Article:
For the benefit of solvers new to the rigours of the Advanced Cryptic, Dr Watson provides a monthly review of the Observer’s Azed competition puzzle. Dr Watson is a regular Azed competitor. Please post any comments on this review to the Crossword Centre’s message board.

Azed No 1724 Plain (5 Jun 2005)

Dr Watson was delighted to find Azed on top form with this puzzle, which contains many fine clues, but two absolute gems at 10d and 23d.

Notes to the clues:

17a:   Chips, e.g., dear as accompaniment for meal  TEACHER (tea cher).  David ‘cheap as chips’ Dickinson might disagree with the clue’s assertion, but the reference is to the aging schoolmaster in the novel and film Good-bye, Mr Chips.

18a:   What produces great breadth in song, loosely.  LAXLY (XL in lay).  Azed takes advantage of the fact that pretty much any wordplay can be tacked on to this definition..

32a:   Service returned marks location (for Hewitt).  FARM (RAF, rev. + m).  This one needs a bit of post-rationalisation. If Hewitt and ‘service’ don’t immediately connect, think Lleyton and tennis. Then recall that Lleyton Hewitt is Australian and, finally, check the entry at locate in Chambers, and all should become clear.

34d:  Honorific declared to include those pronounced wise?  SAYYID (‘Y’s’ in said).  What you might call a reverse homonym, this reminds Watson of the children’s riddle ‘YYUR/YYUB/ICUR/YY4ME’.

2d:    Me, I’ll be involved with this form of auto racing for Americans.  NASCAR (comp. anag.).  A ‘semi-& lit.’ clue in so far as ‘Americans’ both provides the compounded anagram and adds further detail to the definition.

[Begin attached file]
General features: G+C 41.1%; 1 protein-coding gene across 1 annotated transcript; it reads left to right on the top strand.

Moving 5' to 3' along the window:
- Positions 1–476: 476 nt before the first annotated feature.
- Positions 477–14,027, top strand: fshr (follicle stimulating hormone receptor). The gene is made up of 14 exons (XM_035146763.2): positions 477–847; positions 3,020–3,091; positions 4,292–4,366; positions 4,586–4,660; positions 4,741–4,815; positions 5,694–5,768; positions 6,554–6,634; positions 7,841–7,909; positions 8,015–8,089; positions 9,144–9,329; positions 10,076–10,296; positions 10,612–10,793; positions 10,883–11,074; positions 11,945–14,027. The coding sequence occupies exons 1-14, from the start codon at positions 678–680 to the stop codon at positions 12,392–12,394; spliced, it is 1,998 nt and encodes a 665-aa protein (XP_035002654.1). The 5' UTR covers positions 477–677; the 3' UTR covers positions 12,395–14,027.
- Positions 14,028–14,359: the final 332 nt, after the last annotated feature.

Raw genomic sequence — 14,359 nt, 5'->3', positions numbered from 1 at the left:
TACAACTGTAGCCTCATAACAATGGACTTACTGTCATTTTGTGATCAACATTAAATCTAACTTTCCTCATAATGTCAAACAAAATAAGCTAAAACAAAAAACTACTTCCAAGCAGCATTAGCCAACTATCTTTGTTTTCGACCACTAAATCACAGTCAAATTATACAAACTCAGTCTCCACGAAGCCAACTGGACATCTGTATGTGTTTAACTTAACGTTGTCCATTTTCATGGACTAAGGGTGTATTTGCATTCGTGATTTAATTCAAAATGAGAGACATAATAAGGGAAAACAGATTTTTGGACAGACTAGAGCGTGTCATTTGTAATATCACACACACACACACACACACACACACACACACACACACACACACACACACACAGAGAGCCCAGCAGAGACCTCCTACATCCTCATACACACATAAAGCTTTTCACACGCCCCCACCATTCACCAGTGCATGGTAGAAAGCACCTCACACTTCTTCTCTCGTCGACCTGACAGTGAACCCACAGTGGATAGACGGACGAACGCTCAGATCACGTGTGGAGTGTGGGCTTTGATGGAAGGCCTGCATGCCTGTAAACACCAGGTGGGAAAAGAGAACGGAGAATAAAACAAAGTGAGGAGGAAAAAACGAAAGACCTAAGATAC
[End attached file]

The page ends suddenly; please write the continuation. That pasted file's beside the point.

3d:    Cut some insides, expressly.  DESEX (hidden).  This could be taken as & lit. if ‘cut’ is seen as part of the wordplay instructions, or semi-& lit. if ‘cut’ is the definition, enhanced by the remainder of the clue. Either way, a clever clue.

10d:  The Chancellor’s after what scraps men earn, showing lingering magnetism. REMANENCE (anag. + CE).  Dr Watson’s favourite clue of this puzzle, just pipping 23d. The anagram is beautifully disguised, and the picture of an insouciant stealth-taxer fits Gordon Brown perfectly.

23d:  Lass I love moving upwards you may find well beneath this.  OIL RIG (girl I 0, all rev.).  A lovely pun joined seamlessly to the wordplay, creating an image that couldn’t be further removed from the solution.

30d:  America maybe shifting on in black market place (global).  EBAY (A for on in ebony).  Watson hadn’t previously noticed that eBay has made it into Chambers (and also into Watson’s spellchecker, it seems).

Other solutions:

1a: UNDERPROP (anag. + pro in pr., rev.);  11a: SAETER (été in SAR);  13a: ENDITE (end + it + (charg)e);  14a: OSSI (is so, all rev.);  15a: IN REM (anag.);  19a: VAIN (‘vein’);  20a: ARGENTINIDAE (anag.);  21a: DISSERTATION (anag. in don);  24a: INGS (s to end in sing);  26a: CRAIC (anag. in cc);  28a: TWEEDLE (Tweed + l(ak)e);  33a: ONSITE (sit in one);  35a: MONEYBAGS;  4d: REFT (re ft.);  5d: PRIEST-RIDDEN (anag.);  6d: RECAPITALISE (cap it in realise);  7d: ON ICE (I in once);  8d: DIRE (dire(ctor));  9d: PTERIA (anag. of pate and alternate letters of brain);  12d: TIPLESS (hidden);  16d: GLADIATOR (glad + rota I, rev.);  19d: VITRIFY (VI + if in try);  22d: INTINE (hidden);  25d: MENTO (men to);  27d: ABAYA (a bay a);  29d: WEST ((Nor)w(ich) + est).